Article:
The pay gap is real and persistent. One way to begin the process of eliminating the disparities between how men and women and white and nonwhite people are paid is to collect data–something that the U.K. recently mandated for all companies with more than 250 employees. Once there’s data, and companies recognize that they have a problem, they can take active steps to pay women and people of color more.
But understanding the emotional toll the pay gap takes on women doesn’t just require science: It needs art as well. Using data about the pay gap in the tech industry from the recruiting startup Hired, a new installation at the Minnesota Street Project art space in San Francisco tackles the pay gap using a swirling cloud of abstract shapes. It was created by the Bay Area-based artist Val Britton, who was formerly Facebook’s artist-in-residence, and it includes a 3D installation that takes up the entire space, and two 2D collages on the walls.
When Hired first approached Britton and curator Wendi Norris about the project, Britton says her first reaction was that she wasn’t going to produce a data visualization that would just explain the data. “It’s not going to be a pie chart, it’s going to be information blown through a tornado,” she says.
“Tornado” is an apt way to describe the installation, called The Shape of Change. Abstract forms cut out of light-colored paper are suspended from the ceiling with string, creating a floating mass of jagged, complicated shapes punctuated with darker blue angular dots. The work was inspired by the significant number of women who make less than they should be: in Hired’s report, 54% of women had learned they were making less than a male peer in the same job. “I wanted the installation to represent the gap between quantities,” Britton says. “What does it mean to take information and give it physical form, and you can walk around and under, and you can feel your body in relation to this quantity of material?”
While the cloud-like shape of the installation at first glance makes it look like a light, happy piece, there’s something darker when you look closer. The abstract shapes in some ways represent just how difficult the pay gap problem is to comprehend, even when there’s data and statistics–it just doesn’t make sense that women are paid so much less than men in so many sectors, given that more women graduate college than men. Britton’s explanation of her own experience dealing with inequality in the art world illuminates its complexity.”I’m a woman in the art world, taking up space; my artworks are big and take up space and they want to be seen,” she says. “I want to bring attention to these issues. I don’t think [the work is] explaining everything, but it’s opening up the conversation. Why is it that women get less and what are we doing about it?”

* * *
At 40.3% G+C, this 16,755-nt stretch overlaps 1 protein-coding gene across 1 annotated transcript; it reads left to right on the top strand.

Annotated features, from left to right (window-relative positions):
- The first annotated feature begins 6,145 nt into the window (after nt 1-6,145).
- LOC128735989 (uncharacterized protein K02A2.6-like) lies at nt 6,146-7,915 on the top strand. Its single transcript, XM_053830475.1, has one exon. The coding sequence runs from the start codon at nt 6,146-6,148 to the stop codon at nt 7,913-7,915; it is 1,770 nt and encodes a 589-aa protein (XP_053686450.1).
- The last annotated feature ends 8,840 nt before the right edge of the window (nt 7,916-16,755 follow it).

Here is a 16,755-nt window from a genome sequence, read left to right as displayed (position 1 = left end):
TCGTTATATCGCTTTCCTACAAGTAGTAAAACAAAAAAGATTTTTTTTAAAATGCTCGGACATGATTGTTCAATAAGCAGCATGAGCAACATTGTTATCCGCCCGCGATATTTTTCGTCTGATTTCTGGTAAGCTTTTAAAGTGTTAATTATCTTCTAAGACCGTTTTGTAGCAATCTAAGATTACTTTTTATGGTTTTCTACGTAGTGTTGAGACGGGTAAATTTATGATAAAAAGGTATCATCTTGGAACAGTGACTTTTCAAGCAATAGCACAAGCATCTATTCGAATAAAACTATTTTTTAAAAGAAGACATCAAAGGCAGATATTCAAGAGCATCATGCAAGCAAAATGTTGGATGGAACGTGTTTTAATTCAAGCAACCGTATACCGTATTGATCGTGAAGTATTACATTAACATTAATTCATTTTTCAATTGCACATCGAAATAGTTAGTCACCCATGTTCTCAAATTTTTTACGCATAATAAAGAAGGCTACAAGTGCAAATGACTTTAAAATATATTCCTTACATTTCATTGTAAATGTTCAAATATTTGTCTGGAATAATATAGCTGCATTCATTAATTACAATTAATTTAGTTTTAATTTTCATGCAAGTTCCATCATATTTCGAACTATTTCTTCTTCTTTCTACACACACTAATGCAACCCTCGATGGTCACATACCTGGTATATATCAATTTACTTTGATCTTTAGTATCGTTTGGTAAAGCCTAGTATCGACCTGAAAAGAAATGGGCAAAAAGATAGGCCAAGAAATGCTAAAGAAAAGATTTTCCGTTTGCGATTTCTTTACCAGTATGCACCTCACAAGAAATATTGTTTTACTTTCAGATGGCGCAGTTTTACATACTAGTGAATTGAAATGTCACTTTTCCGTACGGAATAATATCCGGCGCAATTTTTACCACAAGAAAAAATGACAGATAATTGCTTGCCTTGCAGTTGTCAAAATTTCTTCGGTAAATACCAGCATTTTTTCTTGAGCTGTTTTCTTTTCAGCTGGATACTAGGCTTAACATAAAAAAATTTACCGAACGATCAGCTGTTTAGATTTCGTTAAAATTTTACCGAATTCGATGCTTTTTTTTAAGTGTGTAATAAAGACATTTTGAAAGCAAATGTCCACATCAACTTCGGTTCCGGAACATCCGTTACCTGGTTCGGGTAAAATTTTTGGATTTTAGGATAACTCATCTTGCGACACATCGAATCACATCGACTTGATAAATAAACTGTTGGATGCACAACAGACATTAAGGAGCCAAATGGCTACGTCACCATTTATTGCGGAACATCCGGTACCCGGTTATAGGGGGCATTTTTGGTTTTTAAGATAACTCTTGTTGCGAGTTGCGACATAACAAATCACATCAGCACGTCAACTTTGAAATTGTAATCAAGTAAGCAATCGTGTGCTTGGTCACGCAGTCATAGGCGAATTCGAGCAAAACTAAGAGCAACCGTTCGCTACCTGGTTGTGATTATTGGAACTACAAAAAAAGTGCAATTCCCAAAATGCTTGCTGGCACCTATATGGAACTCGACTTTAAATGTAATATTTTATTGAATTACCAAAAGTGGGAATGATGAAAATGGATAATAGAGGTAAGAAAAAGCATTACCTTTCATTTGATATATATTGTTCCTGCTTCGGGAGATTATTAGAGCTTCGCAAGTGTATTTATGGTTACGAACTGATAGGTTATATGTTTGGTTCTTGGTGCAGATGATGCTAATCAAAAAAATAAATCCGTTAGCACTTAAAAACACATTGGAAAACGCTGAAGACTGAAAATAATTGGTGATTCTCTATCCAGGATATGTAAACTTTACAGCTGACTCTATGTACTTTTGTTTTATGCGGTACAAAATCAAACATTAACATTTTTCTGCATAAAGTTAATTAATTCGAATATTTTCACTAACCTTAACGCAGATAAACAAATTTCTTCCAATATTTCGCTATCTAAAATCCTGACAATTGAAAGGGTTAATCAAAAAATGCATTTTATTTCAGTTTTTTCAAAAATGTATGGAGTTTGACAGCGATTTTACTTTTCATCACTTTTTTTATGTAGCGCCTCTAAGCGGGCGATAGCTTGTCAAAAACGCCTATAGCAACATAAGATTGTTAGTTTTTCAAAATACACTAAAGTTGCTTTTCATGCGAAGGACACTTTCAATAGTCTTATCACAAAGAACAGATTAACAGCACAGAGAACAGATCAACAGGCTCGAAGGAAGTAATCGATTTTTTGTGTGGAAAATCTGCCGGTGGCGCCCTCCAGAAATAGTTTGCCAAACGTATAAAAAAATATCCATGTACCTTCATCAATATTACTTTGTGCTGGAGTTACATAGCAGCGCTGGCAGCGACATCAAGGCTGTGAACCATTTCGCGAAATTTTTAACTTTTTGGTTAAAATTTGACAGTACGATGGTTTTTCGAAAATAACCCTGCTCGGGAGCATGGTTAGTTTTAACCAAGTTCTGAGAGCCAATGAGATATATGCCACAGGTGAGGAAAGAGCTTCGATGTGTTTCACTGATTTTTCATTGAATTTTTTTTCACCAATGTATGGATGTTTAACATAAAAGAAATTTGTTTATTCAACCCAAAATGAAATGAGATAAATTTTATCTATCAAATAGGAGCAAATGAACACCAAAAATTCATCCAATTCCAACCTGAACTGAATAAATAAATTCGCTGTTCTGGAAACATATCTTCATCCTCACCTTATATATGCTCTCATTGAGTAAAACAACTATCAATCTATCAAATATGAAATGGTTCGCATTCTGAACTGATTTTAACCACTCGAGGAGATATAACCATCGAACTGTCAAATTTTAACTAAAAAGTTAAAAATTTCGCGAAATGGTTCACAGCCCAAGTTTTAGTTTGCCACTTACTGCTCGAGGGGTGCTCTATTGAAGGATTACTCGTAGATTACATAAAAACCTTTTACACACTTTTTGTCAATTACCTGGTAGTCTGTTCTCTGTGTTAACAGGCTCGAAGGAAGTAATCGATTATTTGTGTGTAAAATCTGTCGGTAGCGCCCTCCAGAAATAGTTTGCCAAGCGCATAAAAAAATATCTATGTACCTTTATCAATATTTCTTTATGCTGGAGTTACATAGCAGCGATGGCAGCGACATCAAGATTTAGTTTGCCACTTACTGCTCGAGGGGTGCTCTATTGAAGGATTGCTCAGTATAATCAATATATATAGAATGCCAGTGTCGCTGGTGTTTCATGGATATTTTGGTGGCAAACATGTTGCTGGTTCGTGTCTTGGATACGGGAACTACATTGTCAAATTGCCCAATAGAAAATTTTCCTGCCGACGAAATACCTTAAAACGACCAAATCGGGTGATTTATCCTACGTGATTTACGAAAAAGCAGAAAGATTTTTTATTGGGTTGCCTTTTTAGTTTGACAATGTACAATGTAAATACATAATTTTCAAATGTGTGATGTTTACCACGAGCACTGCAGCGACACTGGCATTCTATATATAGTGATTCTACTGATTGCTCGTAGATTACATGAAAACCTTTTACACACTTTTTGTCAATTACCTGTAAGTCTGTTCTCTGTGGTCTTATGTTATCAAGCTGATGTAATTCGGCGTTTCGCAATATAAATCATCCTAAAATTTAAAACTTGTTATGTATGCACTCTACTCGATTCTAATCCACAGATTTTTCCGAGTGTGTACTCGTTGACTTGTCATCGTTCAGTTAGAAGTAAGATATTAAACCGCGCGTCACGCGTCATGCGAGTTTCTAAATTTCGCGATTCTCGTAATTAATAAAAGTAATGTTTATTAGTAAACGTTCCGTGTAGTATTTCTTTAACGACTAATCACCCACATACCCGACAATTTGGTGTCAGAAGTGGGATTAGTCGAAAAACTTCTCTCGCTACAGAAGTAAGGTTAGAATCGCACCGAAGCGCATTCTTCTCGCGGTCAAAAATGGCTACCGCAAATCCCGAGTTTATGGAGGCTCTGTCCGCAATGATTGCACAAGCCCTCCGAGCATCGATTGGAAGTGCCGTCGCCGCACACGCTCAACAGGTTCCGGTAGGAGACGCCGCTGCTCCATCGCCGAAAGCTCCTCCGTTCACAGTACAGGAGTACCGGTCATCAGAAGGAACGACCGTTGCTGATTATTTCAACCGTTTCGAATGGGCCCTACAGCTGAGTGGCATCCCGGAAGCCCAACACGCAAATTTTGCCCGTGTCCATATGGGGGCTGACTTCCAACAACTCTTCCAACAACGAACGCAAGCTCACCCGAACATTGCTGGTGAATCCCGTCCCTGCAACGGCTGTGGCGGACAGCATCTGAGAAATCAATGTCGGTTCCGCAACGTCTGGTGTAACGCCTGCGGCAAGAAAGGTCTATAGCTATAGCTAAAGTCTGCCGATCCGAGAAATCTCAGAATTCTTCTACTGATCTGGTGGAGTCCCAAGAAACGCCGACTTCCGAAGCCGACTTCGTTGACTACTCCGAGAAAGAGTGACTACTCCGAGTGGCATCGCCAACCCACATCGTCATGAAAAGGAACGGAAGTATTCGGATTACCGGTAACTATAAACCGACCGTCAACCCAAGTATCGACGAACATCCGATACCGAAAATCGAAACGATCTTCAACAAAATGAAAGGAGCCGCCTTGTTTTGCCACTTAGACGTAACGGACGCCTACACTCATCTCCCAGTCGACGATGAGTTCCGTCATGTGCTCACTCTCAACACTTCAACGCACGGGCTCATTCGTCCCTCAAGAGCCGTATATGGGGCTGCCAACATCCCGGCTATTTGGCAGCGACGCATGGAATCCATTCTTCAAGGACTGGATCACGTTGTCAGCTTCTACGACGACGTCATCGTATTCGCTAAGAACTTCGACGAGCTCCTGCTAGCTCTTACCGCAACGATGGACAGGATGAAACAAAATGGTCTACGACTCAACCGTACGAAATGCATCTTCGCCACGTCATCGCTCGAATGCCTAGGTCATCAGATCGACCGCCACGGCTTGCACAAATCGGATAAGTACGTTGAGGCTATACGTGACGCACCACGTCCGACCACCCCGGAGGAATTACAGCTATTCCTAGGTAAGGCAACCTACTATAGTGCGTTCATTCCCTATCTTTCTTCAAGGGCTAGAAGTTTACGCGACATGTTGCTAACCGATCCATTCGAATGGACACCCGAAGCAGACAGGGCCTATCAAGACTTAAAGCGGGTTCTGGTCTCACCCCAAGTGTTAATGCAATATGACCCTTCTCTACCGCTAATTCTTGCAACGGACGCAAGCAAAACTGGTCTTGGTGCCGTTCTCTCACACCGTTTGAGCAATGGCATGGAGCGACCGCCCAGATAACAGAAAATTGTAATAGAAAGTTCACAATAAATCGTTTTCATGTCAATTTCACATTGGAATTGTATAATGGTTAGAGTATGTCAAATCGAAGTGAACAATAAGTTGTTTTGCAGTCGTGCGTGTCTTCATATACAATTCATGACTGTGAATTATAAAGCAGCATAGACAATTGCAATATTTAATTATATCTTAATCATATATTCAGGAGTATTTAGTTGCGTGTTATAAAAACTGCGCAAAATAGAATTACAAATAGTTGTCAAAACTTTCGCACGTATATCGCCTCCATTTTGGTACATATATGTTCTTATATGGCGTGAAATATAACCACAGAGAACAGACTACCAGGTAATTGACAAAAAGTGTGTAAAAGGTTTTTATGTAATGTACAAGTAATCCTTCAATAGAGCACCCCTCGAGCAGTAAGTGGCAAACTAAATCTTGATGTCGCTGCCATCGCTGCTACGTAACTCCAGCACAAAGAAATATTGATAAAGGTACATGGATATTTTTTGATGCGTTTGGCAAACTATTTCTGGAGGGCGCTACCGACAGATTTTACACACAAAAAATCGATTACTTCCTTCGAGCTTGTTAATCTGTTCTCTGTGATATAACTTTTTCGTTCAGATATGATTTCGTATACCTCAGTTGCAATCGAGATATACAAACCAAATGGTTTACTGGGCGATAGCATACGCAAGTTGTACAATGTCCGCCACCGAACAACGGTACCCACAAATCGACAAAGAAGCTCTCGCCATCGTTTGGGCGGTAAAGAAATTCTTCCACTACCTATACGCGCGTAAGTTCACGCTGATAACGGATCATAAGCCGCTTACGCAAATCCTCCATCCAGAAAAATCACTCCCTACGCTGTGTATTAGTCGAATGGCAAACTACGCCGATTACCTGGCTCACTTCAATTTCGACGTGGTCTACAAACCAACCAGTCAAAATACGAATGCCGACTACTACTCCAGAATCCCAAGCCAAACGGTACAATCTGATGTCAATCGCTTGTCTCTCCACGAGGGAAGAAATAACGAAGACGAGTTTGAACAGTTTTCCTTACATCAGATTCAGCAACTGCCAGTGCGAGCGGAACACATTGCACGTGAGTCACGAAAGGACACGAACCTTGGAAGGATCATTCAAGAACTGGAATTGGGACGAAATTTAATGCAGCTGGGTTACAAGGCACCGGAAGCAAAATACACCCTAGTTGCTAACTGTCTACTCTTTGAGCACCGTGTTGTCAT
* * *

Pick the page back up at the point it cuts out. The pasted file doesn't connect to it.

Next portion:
And unlike a data visualization–which is just as important in understanding the pay gap problem and advocating for justice–the art is able to tackle the challenges of inequity from a more emotional perspective. “It’s not some computer-generated thing that gives you the info from A to B to C,” Britton says, referencing her art. “It’s thornier than that.”
The exhibition also includes two two-dimensional works that hang on the walls of the room near the cloud. While Britton similarly took specifics from the report and used them to create abstraction, these are both more literal. One painting is constellation of pink geometric shapes and swirling smoke, where the pink shapes represent the 37% of women surveyed who are making equal to or more than men. The rest of the painting’s smoky background points to the 63% of men offered greater compensation than women for the same job at the same company. The image, called Weights and Measures #1, is speckled with white masses, which stand for the 6% of women who ask for equal pay. In Weights and Measures #2, streaks of pink represent the 11% likelihood that female candidates are underrepresented during the hiring process.
Britton hopes that the work starts a conversation about the impact of the pay gap and provides a creative space where people can start to think about solutions. “It’s not explaining the information and laying it out to you,” she says. “I don’t have the answer. But through my artwork I’m asking questions.”
The works will be on view until April 14.